Yes, there is taxol etc., but we need more concrete examples (i.e.: not just pharmaceuticals) of success achieved through the application of TK to the western scientific paradigm. Hand-waving about the merits of TK without any substance to back it up just reeks of politics to me, not science.

  2. Mark DeWolf / October 4, 2017 at 3:08 am

    I notice that a good many published pieces on indigenous matters now state quite confidently that the Indian residential schools had a devastating effect on Canada’s native communities, as if this was a clearly proven fact. But a close look at the subject reveals that there has actually been no scientific study (using data, looking hard at all evidence) that shows this. Only about 1/3 of native children during the IRS period attended a residential school for even one year, the average length of enrolment was between 4 and 5 years, some children were miserable and suffered abuse of different kinds but other did not, some schools forbade students to speak their native language but others did not, some former students had their lives ruined by IRS enrolment but others benefited and flourished. No serious study has shown that, had there been no IRS system, indigenous Canadians would be better off today than they are. Other, far more powerful factors like poverty, marginalization and, yes, lack of education are at the root of the problems facing native communities today. Those should be the focus of our attention, not the residential schools.

    • Magdalena Milosz / October 5, 2017 at 8:56 am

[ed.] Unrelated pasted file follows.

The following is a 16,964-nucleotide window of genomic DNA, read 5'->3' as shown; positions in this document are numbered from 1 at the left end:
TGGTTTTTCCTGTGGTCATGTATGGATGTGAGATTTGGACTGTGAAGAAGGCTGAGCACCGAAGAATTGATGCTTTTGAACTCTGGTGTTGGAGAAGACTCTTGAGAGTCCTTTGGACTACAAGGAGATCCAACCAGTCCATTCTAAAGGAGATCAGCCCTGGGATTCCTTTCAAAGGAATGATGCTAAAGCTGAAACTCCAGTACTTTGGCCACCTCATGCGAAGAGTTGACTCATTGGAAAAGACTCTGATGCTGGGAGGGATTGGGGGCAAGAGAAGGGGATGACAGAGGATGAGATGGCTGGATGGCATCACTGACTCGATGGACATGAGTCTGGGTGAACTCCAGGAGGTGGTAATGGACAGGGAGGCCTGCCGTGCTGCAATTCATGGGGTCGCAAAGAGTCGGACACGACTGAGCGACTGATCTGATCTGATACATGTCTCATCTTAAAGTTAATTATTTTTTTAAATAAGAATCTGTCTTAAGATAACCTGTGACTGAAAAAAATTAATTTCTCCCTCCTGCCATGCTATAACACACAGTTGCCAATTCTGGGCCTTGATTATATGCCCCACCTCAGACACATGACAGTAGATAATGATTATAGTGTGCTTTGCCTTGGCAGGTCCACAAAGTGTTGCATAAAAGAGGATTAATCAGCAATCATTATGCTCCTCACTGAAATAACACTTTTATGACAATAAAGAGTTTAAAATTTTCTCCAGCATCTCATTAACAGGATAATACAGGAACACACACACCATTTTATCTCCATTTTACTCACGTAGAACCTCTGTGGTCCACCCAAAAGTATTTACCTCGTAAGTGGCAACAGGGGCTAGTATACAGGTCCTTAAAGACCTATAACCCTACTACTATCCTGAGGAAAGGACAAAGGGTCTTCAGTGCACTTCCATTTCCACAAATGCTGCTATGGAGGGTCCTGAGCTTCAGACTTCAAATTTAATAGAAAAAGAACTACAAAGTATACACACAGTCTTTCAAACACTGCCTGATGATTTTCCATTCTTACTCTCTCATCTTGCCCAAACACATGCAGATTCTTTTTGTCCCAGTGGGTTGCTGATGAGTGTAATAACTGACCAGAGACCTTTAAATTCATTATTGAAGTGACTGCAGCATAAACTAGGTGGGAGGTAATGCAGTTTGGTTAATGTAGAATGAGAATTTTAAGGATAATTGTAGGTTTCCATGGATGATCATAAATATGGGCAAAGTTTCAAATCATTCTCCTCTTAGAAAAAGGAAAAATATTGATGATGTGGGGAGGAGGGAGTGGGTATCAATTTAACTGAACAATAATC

I’m sorry, but you think residential schools have nothing to do with the poverty, marginalization, and lack of education in certain Indigenous communities today? It was a brutal system that took kids away from families. Even for a single year – that would have a devastating effect. And this went on for generations. I have encountered few Indigenous people who were not affected by it (e.g. had a relative in the schools). Ever heard of intergenerational trauma? I have also met several settler people who had someone close to them involved – as teachers, principals, etc. So, yes, we should be looking at poverty, marginalization, and a lack of education, AND we should be looking at residential schools, AND we should be looking at how those things are related. If you require a “scientific study” then please, by all means, create one and then we can talk about it. It won’t show that had there been no IRS, Indigenous communities would be better off, because no scientific study can travel back in time and change events to show how outcomes would have differed. By the way, education is, in many cases, a treaty obligation that was to be provided within communities, not at some distant institution.